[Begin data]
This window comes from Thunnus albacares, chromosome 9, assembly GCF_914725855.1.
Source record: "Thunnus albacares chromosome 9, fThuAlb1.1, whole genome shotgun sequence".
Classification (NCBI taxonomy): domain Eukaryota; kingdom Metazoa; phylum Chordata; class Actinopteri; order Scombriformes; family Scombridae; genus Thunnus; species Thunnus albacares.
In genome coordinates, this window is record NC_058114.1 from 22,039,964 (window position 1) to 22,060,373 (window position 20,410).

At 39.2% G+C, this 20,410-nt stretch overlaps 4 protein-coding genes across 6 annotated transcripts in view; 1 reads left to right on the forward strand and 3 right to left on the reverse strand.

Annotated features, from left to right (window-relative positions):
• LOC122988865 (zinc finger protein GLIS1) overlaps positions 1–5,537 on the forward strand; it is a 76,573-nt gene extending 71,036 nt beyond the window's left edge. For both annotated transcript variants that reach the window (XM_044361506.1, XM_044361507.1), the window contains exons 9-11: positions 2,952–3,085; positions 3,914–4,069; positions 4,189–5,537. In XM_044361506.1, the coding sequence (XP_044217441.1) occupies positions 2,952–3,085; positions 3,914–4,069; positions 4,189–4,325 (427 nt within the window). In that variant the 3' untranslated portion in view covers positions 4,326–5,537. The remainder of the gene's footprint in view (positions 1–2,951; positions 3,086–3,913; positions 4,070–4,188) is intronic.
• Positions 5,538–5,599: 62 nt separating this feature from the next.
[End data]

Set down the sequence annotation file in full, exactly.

This window comes from Thunnus albacares, chromosome 9, assembly GCF_914725855.1.
Source record: "Thunnus albacares chromosome 9, fThuAlb1.1, whole genome shotgun sequence".
Classification (NCBI taxonomy): domain Eukaryota; kingdom Metazoa; phylum Chordata; class Actinopteri; order Scombriformes; family Scombridae; genus Thunnus; species Thunnus albacares.
In genome coordinates, this window is record NC_058114.1 from 22,039,964 (window position 1) to 22,060,373 (window position 20,410).

At 39.2% G+C, this 20,410-nt stretch overlaps 4 protein-coding genes across 6 annotated transcripts in view; 1 reads left to right on the forward strand and 3 right to left on the reverse strand.

Annotated features, from left to right (window-relative positions):
• LOC122988865 (zinc finger protein GLIS1) overlaps positions 1–5,537 on the forward strand; it is a 76,573-nt gene extending 71,036 nt beyond the window's left edge. For both annotated transcript variants that reach the window (XM_044361506.1, XM_044361507.1), the window contains exons 9-11: positions 2,952–3,085; positions 3,914–4,069; positions 4,189–5,537. In XM_044361506.1, the coding sequence (XP_044217441.1) occupies positions 2,952–3,085; positions 3,914–4,069; positions 4,189–4,325 (427 nt within the window). In that variant the 3' untranslated portion in view covers positions 4,326–5,537. The remainder of the gene's footprint in view (positions 1–2,951; positions 3,086–3,913; positions 4,070–4,188) is intronic.
• Positions 5,538–5,599: 62 nt separating this feature from the next.